Probably because people may still want to update their MOBO firmware without opening the case, same with installing a new OS.

        It's one thing to do it on your machine at home. It's another to deploy 500 machines where you have to change a jumper on each one, and then change it back.

    • Re:Grub? (Score:5, Interesting)

      by cheesybagel (670288) on Saturday December 29, 2012 @10:04PM (#42423631)

      What Ubuntu did was very unsatisfactory. You still cannot easily compile your own kernel. What that ex-RedHat guy did was a lot better since you can load anything you want as long as you confirm your choice on boot.

      Here is what RMS should be doing instead of this petition which is going to get nowhere:

      1. Restart work on coreboot
      2. Make coreboot work with Windows and Linux as is
      3. Convince more motherboard manufacturers to support coreboot
      4. Ask Linux users on install if they want to backup their old BIOS and install coreboot as their default BIOS

    • Re:Grub? (Score:4, Insightful)

      by sjames (1099) on Saturday December 29, 2012 @10:48PM (#42423845) Homepage

      It's not sufficient because it leaves MS, a company known for it's extreme hatred of Free software, able to decide what will and will not boot on locked down SecureBoot devices. As a bonus, it sends a message to others who implement different lick-in schemes that they could be next on the boycott list.

      Even on SecureBoot systems that aren't completely locked down, it establishes a very definite class system where only MS OSes and those that pay tribute to the king are first class citizens.

      Not objecting suggests that it's OK for MS to further erode the meaning and value of property rights (other than their own, of course).

  • by Anonymous Coward

    I like the straight jacket clipart - It reminds me of how this is all just insanity.

    Secure Boot is a good thing people! It means I can actually lock out my machines so they'll only boot linux and never windows!

    • Good thing that the FSF isn't against Secure Boot, but against implementations of it that don't allow the user to install free software OSs.

      The threat is not the UEFI specification itself, but in how computer manufacturers choose to implement the boot restrictions.

  • Concealed defect (Score:3, Interesting)

    by jandar (304267) on Saturday December 29, 2012 @09:13PM (#42423337)

    It should be mandated that any restriction on a general purpose computer has to be stated clearly as such on the packing, otherwise it would a intentionally concealed defect.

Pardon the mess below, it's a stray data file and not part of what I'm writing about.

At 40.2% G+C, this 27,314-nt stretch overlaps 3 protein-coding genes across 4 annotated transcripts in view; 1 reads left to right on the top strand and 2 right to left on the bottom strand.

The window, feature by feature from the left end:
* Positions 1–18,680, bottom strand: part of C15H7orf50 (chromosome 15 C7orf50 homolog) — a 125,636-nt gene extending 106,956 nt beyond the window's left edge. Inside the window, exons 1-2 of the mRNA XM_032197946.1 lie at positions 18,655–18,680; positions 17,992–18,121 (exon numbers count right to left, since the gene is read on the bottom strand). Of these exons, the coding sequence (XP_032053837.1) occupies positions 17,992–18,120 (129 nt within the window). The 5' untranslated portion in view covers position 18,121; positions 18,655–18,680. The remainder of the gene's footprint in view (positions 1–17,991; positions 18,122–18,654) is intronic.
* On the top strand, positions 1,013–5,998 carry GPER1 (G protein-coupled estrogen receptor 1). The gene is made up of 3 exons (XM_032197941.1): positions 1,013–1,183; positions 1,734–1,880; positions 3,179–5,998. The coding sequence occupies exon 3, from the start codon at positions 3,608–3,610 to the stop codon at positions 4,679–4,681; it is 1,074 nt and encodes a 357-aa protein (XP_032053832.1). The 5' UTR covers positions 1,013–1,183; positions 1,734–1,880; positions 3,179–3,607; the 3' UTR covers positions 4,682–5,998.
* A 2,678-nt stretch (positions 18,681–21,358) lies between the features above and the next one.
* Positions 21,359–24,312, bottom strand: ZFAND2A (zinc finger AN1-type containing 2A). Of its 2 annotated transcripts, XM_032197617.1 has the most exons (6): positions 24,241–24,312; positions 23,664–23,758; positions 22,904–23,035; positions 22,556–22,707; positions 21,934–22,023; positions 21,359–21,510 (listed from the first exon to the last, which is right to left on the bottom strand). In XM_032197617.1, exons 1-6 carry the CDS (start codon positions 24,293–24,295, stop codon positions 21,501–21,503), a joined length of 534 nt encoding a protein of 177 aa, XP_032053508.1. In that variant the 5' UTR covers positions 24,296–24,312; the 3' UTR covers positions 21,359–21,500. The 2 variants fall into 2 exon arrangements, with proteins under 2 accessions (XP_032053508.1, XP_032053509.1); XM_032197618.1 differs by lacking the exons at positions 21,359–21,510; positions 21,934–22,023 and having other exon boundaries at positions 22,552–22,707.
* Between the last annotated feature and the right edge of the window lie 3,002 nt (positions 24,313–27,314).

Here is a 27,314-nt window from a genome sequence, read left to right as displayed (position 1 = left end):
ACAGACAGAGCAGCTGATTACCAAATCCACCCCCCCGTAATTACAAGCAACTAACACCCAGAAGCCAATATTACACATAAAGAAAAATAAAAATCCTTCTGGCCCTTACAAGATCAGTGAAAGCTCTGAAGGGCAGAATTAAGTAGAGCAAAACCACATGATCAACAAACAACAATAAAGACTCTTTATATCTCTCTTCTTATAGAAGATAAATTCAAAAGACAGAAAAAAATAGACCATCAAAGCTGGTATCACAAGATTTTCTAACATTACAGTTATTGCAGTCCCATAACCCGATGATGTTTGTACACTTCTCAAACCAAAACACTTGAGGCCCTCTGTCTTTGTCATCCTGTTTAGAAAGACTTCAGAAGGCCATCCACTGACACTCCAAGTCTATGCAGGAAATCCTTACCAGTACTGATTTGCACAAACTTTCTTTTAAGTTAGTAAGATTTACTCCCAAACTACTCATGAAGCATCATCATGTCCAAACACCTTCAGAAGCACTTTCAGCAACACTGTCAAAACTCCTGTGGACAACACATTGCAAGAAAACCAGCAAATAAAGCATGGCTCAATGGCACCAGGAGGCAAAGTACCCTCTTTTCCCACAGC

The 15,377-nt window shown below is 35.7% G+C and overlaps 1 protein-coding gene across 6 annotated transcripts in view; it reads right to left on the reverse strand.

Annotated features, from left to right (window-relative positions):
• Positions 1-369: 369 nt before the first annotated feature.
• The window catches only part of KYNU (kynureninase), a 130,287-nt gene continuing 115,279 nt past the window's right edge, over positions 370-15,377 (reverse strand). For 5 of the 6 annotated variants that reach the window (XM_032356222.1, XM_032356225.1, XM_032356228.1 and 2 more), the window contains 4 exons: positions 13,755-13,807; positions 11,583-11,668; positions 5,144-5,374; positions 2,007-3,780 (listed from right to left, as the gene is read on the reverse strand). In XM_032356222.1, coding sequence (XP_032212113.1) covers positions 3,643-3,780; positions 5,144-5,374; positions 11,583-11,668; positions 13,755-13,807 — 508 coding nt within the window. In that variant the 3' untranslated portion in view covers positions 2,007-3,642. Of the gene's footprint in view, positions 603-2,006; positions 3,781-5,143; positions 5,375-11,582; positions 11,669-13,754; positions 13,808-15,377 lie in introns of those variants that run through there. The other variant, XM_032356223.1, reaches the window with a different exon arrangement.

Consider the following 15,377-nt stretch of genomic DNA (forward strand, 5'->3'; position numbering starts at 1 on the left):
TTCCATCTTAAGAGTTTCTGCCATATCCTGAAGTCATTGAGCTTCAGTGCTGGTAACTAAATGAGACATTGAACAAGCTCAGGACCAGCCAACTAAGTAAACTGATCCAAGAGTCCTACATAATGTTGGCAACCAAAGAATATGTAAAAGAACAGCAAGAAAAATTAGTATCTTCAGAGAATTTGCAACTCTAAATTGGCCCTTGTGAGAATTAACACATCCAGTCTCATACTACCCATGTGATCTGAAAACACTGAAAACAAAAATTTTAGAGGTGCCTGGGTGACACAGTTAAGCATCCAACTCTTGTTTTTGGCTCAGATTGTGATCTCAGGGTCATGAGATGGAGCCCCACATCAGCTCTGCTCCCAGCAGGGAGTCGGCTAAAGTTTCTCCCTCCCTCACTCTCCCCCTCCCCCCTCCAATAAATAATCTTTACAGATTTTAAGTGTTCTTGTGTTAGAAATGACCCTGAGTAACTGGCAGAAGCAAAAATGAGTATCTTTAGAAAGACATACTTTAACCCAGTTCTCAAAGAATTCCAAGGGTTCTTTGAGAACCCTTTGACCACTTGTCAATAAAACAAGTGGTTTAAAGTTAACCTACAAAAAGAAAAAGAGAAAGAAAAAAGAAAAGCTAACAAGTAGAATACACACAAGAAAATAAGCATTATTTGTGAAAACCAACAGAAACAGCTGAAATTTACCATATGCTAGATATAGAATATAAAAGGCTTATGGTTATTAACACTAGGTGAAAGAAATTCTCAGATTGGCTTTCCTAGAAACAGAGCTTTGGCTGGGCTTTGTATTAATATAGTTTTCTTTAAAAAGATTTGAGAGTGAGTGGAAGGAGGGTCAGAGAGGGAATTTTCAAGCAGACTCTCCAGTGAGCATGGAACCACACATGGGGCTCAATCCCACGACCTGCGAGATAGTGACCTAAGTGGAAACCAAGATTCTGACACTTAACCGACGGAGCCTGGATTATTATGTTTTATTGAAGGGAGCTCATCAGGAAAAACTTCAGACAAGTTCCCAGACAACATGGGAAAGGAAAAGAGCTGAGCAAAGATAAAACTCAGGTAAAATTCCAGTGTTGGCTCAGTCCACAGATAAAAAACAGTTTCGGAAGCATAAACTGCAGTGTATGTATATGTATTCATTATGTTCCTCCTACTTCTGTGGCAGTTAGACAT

• by jbolden (176878)

      Microsoft has been pretty clear about where UEFI is and the spec. They've been publishing papers, having websites, publishing books, giving talks, having videos on channel 9 for over a dozen years. You may disagree with them, but you can't accuse them of lack of disclosure.

  • Not realistic (Score:5, Insightful)

    by girlintraining (1395911) on Saturday December 29, 2012 @09:20PM (#42423367)

    Richard, it's a nice sentiment, but what are the alternatives? Signing something saying I won't buy a UEFI-enabled system is basically saying I've doomed myself to the stone age. Every company is switching over. Nobody's going to go for that in the long term, anyone signing that is doing it just to make a statement. Eventually, their decrepit pre-UEFI system is going to fry, and they're going to go looking for a new one.

    Rather than do something useless like a petition, which have a very low success rate on the internet, why not give us something useful: Like a list of motherboards and builds that do not have UEFI and sport otherwise modern hardware and features?

    • Re: (Score:3, Insightful)

      by Microlith (54737)

      a list of motherboards and builds that do not have UEFI

      Which will trend to zero very rapidly. The problem, of course, is not UEFI but the Microsoft-centric architecture behind Secure Boot.

      • Re: (Score:3, Informative)

        by tftp (111690)

        Which will trend to zero very rapidly.

        If there is a demand there will be the offer. I will personally make m/boards for you that run whatever CPU you want and use whatever booting technology you want. If you insist I can use an entirely FPGA-based design that is 100% F/OSS. It may not be as good as an Intel CPU, but it will work.

        OpenCores Projects [opencores.org]

        The only way to block this is to make it illegal. But I cannot imagine how you can make microcontrollers illegal today. Would I need a license to own a debu

        • by Kjella (173770)

          I will personally make m/boards for you that run whatever CPU you want (...) It may not be as good as an Intel CPU, but it will work.

          So which is it, can you make me a LGA1155 socket motherboard or can't you? Or did you mean "any CPU you want, as long as it's an ancient and outdated one with open specs"?

          • Re:Not realistic (Score:4, Informative)

            by tftp (111690) on Saturday December 29, 2012 @11:41PM (#42424001) Homepage

            So which is it, can you make me a LGA1155 socket motherboard or can't you? Or did you mean "any CPU you want, as long as it's an ancient and outdated one with open specs"?

            I can make any motherboard, with LGA1155 or any other socket - or with direct attachment of a CPU that is packaged as a BGA. Why not? It's not rocket science. The pin grid is 0.91 mm [intel.com], which is pretty generous today. My last BGA design involved a part with a 0.5 mm pitch; that was expensive. You may want to have Intel's reference designs, but they are obtainable today, and I have some for Atom (because that's what I need.) The DDRx routing will have to be carefully done, but that's also not an impossible task. I built 20A, 0.9V polyphase power supplies before, for a PowerPC project. There is hardly anything else that is notable.